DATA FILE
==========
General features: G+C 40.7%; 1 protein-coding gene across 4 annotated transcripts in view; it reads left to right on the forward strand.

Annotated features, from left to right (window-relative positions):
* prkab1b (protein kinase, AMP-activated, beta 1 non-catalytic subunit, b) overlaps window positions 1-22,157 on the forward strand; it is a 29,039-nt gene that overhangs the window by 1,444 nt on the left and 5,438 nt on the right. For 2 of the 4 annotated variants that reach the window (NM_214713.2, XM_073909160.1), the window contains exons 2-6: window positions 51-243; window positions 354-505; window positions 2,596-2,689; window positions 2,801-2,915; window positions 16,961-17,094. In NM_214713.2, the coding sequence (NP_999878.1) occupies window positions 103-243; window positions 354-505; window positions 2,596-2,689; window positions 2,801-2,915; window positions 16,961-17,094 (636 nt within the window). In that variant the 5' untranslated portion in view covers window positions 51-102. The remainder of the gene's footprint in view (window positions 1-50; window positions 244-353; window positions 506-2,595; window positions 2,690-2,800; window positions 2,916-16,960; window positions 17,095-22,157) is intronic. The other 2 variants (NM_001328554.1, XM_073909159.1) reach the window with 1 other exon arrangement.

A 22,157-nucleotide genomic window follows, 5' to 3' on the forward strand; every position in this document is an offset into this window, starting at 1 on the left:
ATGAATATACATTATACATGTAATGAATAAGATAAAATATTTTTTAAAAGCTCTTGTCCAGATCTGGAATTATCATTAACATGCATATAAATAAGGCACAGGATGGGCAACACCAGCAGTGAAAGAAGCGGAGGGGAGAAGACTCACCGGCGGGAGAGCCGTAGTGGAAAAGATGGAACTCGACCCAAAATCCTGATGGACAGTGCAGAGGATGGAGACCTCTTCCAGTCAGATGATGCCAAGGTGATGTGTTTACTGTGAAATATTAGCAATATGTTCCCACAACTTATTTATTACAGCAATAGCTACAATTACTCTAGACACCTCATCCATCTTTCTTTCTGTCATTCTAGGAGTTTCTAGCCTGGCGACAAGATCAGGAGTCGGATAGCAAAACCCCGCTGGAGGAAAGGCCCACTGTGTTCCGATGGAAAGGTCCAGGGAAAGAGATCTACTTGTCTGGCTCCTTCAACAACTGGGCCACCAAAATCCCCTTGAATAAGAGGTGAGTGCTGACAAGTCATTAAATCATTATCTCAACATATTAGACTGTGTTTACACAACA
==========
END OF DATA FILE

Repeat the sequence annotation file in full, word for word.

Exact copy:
General features: G+C 40.7%; 1 protein-coding gene across 4 annotated transcripts in view; it reads left to right on the forward strand.

Annotated features, from left to right (window-relative positions):
* prkab1b (protein kinase, AMP-activated, beta 1 non-catalytic subunit, b) overlaps window positions 1-22,157 on the forward strand; it is a 29,039-nt gene that overhangs the window by 1,444 nt on the left and 5,438 nt on the right. For 2 of the 4 annotated variants that reach the window (NM_214713.2, XM_073909160.1), the window contains exons 2-6: window positions 51-243; window positions 354-505; window positions 2,596-2,689; window positions 2,801-2,915; window positions 16,961-17,094. In NM_214713.2, the coding sequence (NP_999878.1) occupies window positions 103-243; window positions 354-505; window positions 2,596-2,689; window positions 2,801-2,915; window positions 16,961-17,094 (636 nt within the window). In that variant the 5' untranslated portion in view covers window positions 51-102. The remainder of the gene's footprint in view (window positions 1-50; window positions 244-353; window positions 506-2,595; window positions 2,690-2,800; window positions 2,916-16,960; window positions 17,095-22,157) is intronic. The other 2 variants (NM_001328554.1, XM_073909159.1) reach the window with 1 other exon arrangement.

A 22,157-nucleotide genomic window follows, 5' to 3' on the forward strand; every position in this document is an offset into this window, starting at 1 on the left:
ATGAATATACATTATACATGTAATGAATAAGATAAAATATTTTTTAAAAGCTCTTGTCCAGATCTGGAATTATCATTAACATGCATATAAATAAGGCACAGGATGGGCAACACCAGCAGTGAAAGAAGCGGAGGGGAGAAGACTCACCGGCGGGAGAGCCGTAGTGGAAAAGATGGAACTCGACCCAAAATCCTGATGGACAGTGCAGAGGATGGAGACCTCTTCCAGTCAGATGATGCCAAGGTGATGTGTTTACTGTGAAATATTAGCAATATGTTCCCACAACTTATTTATTACAGCAATAGCTACAATTACTCTAGACACCTCATCCATCTTTCTTTCTGTCATTCTAGGAGTTTCTAGCCTGGCGACAAGATCAGGAGTCGGATAGCAAAACCCCGCTGGAGGAAAGGCCCACTGTGTTCCGATGGAAAGGTCCAGGGAAAGAGATCTACTTGTCTGGCTCCTTCAACAACTGGGCCACCAAAATCCCCTTGAATAAGAGGTGAGTGCTGACAAGTCATTAAATCATTATCTCAACATATTAGACTGTGTTTACACAACA